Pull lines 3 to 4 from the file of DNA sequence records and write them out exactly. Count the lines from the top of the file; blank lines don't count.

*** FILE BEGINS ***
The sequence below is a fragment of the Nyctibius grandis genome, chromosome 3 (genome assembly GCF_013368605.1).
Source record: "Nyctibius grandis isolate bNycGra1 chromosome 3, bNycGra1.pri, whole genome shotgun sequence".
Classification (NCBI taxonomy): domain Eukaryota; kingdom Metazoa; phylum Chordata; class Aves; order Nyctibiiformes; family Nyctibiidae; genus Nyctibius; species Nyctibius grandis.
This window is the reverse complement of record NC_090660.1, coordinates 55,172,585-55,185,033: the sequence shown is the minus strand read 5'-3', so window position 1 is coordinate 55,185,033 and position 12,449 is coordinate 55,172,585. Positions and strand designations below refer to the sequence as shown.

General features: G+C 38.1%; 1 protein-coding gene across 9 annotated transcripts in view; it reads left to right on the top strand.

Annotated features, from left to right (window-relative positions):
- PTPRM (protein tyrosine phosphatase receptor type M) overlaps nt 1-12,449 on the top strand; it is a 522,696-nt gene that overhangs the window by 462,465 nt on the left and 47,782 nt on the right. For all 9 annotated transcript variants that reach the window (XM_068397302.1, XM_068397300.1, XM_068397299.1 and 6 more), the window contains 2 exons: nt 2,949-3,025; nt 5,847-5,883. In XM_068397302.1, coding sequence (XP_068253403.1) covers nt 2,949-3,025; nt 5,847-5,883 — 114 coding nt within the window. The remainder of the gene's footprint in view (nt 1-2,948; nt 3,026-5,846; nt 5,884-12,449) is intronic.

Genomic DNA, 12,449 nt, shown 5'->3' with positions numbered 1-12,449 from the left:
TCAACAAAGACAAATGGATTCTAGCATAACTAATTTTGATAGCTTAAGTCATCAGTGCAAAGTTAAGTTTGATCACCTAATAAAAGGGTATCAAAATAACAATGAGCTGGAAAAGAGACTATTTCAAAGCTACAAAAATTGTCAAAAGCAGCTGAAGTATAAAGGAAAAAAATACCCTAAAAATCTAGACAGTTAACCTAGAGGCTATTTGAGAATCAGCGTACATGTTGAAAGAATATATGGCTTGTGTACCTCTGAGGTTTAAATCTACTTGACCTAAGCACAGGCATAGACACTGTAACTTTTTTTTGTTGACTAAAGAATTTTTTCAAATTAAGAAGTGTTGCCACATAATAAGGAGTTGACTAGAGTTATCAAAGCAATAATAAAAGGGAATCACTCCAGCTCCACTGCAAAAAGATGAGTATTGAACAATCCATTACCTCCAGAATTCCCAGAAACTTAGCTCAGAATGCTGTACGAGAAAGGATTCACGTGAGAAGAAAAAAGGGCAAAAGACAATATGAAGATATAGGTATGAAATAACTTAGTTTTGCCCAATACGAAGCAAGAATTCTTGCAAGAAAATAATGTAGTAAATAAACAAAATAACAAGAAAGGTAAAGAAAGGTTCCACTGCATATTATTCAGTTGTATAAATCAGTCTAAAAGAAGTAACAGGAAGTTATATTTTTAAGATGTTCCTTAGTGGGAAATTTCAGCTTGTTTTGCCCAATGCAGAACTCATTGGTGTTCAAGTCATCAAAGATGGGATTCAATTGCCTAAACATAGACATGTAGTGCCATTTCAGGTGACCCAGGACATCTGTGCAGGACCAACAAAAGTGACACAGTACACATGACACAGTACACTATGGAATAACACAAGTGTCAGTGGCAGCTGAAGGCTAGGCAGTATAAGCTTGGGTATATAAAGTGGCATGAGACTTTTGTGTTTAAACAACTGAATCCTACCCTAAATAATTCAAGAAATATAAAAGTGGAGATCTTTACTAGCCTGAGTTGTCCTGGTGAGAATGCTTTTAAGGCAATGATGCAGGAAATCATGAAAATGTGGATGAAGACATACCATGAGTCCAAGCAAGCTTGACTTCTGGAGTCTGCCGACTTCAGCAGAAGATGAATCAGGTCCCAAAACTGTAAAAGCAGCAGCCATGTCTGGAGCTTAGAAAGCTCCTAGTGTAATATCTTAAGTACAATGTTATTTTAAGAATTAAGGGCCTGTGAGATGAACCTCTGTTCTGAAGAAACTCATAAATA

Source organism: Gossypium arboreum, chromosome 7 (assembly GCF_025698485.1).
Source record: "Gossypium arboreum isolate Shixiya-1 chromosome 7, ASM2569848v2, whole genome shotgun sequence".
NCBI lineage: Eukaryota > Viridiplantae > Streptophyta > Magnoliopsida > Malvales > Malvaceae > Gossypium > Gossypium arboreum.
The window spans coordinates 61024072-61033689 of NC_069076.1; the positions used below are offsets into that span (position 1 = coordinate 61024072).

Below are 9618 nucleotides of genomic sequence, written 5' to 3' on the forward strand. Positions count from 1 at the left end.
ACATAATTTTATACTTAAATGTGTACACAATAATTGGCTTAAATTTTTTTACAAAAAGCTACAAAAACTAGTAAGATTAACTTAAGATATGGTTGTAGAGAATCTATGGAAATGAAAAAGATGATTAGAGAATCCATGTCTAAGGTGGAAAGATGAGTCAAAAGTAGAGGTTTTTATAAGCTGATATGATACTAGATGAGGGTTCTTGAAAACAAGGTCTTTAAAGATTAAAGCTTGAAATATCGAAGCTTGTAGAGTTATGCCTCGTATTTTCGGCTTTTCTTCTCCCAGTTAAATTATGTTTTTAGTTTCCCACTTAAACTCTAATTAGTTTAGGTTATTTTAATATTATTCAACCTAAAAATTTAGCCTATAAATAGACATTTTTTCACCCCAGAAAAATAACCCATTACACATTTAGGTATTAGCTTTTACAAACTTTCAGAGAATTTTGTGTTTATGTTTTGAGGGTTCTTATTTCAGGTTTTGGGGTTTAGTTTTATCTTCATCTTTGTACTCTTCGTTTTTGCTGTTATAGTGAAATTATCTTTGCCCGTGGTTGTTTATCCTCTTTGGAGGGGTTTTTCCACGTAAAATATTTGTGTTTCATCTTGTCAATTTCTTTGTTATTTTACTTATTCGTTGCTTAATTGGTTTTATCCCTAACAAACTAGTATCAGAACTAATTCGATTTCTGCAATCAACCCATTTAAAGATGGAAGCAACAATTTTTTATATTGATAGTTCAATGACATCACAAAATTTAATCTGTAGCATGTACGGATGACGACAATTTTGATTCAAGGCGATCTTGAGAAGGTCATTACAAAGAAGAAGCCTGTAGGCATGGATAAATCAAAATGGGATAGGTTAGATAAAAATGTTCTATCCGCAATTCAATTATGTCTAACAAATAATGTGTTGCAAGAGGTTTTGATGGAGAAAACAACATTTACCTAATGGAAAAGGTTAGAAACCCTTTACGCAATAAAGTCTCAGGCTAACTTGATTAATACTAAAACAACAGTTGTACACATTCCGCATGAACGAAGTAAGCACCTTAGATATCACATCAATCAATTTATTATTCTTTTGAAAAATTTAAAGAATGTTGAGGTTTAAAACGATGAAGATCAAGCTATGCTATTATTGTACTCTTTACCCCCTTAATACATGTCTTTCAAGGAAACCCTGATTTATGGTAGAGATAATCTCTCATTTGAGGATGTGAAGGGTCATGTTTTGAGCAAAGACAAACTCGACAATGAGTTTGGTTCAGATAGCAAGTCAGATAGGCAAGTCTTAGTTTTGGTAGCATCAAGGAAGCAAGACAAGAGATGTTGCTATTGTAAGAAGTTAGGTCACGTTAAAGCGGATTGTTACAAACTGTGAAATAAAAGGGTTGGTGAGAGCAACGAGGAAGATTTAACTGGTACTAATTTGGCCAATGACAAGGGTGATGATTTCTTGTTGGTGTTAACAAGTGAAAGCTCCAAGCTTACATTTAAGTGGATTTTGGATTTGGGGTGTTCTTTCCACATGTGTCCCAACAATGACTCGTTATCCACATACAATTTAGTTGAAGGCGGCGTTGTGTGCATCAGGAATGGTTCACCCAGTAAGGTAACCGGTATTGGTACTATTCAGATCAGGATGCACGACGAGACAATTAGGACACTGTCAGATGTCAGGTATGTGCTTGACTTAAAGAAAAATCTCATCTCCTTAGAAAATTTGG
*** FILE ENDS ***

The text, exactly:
Classification (NCBI taxonomy): domain Eukaryota; kingdom Metazoa; phylum Chordata; class Aves; order Nyctibiiformes; family Nyctibiidae; genus Nyctibius; species Nyctibius grandis.
This window is the reverse complement of record NC_090660.1, coordinates 55,172,585-55,185,033: the sequence shown is the minus strand read 5'-3', so window position 1 is coordinate 55,185,033 and position 12,449 is coordinate 55,172,585. Positions and strand designations below refer to the sequence as shown.